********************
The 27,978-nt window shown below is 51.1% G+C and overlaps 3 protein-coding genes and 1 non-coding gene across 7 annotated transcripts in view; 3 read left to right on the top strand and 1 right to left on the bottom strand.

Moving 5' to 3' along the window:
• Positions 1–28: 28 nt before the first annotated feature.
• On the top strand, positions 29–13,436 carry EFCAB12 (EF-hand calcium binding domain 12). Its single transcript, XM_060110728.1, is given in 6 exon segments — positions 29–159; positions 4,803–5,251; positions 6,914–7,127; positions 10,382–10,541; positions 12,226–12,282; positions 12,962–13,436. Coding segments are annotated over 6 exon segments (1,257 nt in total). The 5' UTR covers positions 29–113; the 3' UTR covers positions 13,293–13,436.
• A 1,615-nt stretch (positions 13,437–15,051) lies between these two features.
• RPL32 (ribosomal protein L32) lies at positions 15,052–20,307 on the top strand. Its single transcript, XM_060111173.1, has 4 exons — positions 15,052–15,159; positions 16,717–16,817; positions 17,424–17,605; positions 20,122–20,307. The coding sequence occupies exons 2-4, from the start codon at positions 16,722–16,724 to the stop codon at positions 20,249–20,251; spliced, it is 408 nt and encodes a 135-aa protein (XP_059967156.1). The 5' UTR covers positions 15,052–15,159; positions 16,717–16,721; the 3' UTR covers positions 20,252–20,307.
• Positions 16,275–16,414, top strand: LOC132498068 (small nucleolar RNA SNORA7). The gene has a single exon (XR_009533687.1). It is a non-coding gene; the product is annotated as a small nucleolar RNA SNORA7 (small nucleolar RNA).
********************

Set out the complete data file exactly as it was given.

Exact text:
The 27,978-nt window shown below is 51.1% G+C and overlaps 3 protein-coding genes and 1 non-coding gene across 7 annotated transcripts in view; 3 read left to right on the top strand and 1 right to left on the bottom strand.

Moving 5' to 3' along the window:
• Positions 1–28: 28 nt before the first annotated feature.
• On the top strand, positions 29–13,436 carry EFCAB12 (EF-hand calcium binding domain 12). Its single transcript, XM_060110728.1, is given in 6 exon segments — positions 29–159; positions 4,803–5,251; positions 6,914–7,127; positions 10,382–10,541; positions 12,226–12,282; positions 12,962–13,436. Coding segments are annotated over 6 exon segments (1,257 nt in total). The 5' UTR covers positions 29–113; the 3' UTR covers positions 13,293–13,436.
• A 1,615-nt stretch (positions 13,437–15,051) lies between these two features.
• RPL32 (ribosomal protein L32) lies at positions 15,052–20,307 on the top strand. Its single transcript, XM_060111173.1, has 4 exons — positions 15,052–15,159; positions 16,717–16,817; positions 17,424–17,605; positions 20,122–20,307. The coding sequence occupies exons 2-4, from the start codon at positions 16,722–16,724 to the stop codon at positions 20,249–20,251; spliced, it is 408 nt and encodes a 135-aa protein (XP_059967156.1). The 5' UTR covers positions 15,052–15,159; positions 16,717–16,721; the 3' UTR covers positions 20,252–20,307.
• Positions 16,275–16,414, top strand: LOC132498068 (small nucleolar RNA SNORA7). The gene has a single exon (XR_009533687.1). It is a non-coding gene; the product is annotated as a small nucleolar RNA SNORA7 (small nucleolar RNA).